“An artist’s work is no longer of much use in modern society. Exhibitions in art galleries are visited by people as social events, like race meetings or cocktail parties. Basically, art is dying in the twentieth century because it has been torn as under from daily life. It has become part of the trade in rare, expensive luxuries, or else it is cast aside. It undergoes all day to day caprices of fashion and gains attention by being provocative or sensational, or even by making use of drugs. And then the works that have won fame, or notoriety, are put into museums to be admired” -Ramses Wissa Wassef, Woven by Hand.
Ramses Wissa Wassef (1911-1974) is the architect who best conceptualized and designed modern houses adapted from rural vernacular architecture in Egypt. His architecture is a direct result of his involvement with the social and cultural contexts that inspired him in the first place and the context in which he designed. Unlike Hassan Fathy, who was celebrated first in the West and later in Egypt and the Arab region for his mud brick architecture, RWW worked closely with people as partners, not as recipients of his wisdom. The legacy of Ramses Wissa Wassef lives on despite the lack of academic attention, particularly from the West (in contrast to Hassan Fathy) because of the humanist approach of his design process. The inhabitants and users of his buildings today praise RWW and share fond memories of their time with him as a member of the community. His architecture oeuvre is not limited to the domed village houses and includes private villas, public buildings and churches.
Below is a brief biography provided by Archnet.org
Ramses Wissa Wassef was an Egyptian architect and educator. He earned his BA degree from the Ecole Des Beaux Arts in Paris in 1935. His graduation project “A potter’s house in Old Cairo ” received the first prize by the examination board. Upon returning to Cairo, in 1938, he was nominated as a professor of art and history of architecture in the college of Fine Arts in Cairo.
"One cannot separate beauty from utility, the form from the material, the work from its function, man from his creative art."
In 1951, Ramses Wissa Wassef embarked upon an experiment in creativity which would become universally acclaimed. He set out to prove that creativity was innate — that anyone could produce art. He had become discouraged by the general decline of creativity in 20th century urban culture and dismayed by the deadening influence of mass production. He felt that routine education was stifling. For his experiment he chose uninhibited, free-spirited young children who were isolated from many aspects of modern civilization.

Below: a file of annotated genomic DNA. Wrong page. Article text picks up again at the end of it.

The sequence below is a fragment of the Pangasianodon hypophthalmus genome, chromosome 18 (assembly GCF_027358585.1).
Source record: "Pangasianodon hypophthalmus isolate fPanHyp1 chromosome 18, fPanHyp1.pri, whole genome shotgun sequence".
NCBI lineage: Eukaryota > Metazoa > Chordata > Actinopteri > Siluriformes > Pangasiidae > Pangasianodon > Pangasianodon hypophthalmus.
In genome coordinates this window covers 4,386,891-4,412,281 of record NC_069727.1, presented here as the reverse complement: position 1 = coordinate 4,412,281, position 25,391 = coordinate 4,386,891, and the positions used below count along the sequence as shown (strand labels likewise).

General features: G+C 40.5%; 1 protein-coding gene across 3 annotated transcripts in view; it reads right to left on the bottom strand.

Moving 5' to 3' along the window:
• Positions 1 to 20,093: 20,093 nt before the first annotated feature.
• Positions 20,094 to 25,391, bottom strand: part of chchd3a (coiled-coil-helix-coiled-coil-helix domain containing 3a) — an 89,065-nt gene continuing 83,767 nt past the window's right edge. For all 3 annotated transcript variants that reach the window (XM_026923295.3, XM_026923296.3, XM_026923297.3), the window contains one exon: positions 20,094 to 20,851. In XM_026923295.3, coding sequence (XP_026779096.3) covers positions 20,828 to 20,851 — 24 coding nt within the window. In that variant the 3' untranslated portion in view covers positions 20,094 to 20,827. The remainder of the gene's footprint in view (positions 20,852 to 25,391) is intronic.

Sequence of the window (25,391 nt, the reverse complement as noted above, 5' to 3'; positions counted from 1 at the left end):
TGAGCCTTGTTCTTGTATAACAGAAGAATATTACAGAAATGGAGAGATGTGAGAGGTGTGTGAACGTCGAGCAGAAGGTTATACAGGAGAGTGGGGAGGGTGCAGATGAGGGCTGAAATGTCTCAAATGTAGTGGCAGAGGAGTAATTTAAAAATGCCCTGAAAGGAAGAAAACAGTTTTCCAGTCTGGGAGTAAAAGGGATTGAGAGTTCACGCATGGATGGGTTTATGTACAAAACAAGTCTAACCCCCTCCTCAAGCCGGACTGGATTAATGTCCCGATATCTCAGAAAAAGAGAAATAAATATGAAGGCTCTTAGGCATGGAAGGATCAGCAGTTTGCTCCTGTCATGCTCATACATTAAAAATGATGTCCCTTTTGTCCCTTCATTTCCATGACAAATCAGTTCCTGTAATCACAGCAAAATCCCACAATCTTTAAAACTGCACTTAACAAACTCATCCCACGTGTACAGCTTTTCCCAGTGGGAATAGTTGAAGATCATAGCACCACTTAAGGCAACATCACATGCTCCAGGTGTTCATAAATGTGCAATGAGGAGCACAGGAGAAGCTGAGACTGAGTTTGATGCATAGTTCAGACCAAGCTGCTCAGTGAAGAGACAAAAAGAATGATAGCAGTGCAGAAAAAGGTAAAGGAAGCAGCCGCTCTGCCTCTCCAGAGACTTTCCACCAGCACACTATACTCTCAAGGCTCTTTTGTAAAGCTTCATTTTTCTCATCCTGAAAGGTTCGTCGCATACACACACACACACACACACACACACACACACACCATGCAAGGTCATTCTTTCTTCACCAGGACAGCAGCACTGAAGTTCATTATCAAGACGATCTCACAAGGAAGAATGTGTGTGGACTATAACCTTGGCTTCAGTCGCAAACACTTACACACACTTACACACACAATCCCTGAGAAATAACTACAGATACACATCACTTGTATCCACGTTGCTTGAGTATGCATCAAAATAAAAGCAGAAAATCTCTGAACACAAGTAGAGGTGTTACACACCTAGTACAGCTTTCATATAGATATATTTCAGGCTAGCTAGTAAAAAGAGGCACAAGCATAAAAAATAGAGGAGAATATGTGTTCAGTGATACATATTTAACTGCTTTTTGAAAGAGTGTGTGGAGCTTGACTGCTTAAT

Wassef saw that the “modern architectural revolution”, which had hit Cairo, was producing a multiplicity of buildings constructed without any sense of aesthetics but rather for their fast rentability. From this point on, Wassef was firmly resolved to never sacrifice his artistic vision for current trends of construction.
For a list of buildings by Ramses Wissa Wassef along with a selections of related articles on the architect provided by Archnet.org, click here.
[Villagers of Haraneya outside of Cairo speak of their experience living and working with Ramses Wissa Wassef and his efforts to establish a the center for Egyptian tapestry. Video by Omnia Khalil & Tarek Waly]
Two recent exhibitions celebrated RWW, the first was hosted at the American University in Cairo’s Rare Books and Special Collections Library (February 2012) and the second was hosted at the Palace of the Arts – Cairo Opera House site, Zamalek (November 2012).
For further information, here are some useful links:
The twelve-story apartment building commissioned by Madame Inji Zada was designed by Egyptian architect Antoine Selim Nahas and finished in 1937.
The building is a sleek streamlined white tower on a triangular corner site located in Ghamra, halfway between the bustling downtown and the suburban enclave of Heliopolis. The main features of the building’s exterior are its clear order, minimal design, curved corners and its nautical bathroom windows. Few details are known about Ingi Zada, the owner who commissioned the building, but what is know is that she was one of the Egyptians who commissioned Nahas. Being of Lebanese origins, most of Nahas’ commissions in Egypt were from the Syrio-Lebanese community. The apartment building consists of shops and a garage on street level, with two small apartments above followed by nine floors with replicated floor plans each consisting of two apartments (entry hall, living room, two bedrooms, kitchen and bath). The top two floors are set back with three additional apartments. The penthouse included a roof garden. The two-elevator building was topped by a radio antenna to service the apartments and had a separate servants stair with direct access to the kitchens. The building’s published profile included some technical details regarding the nine-meter deep foundations and the building’s reinforced concrete structure. There is no reference to architectural style and only the final sentence remarks on the building’s appearance by stating that “it corresponds with modern architectural practice.”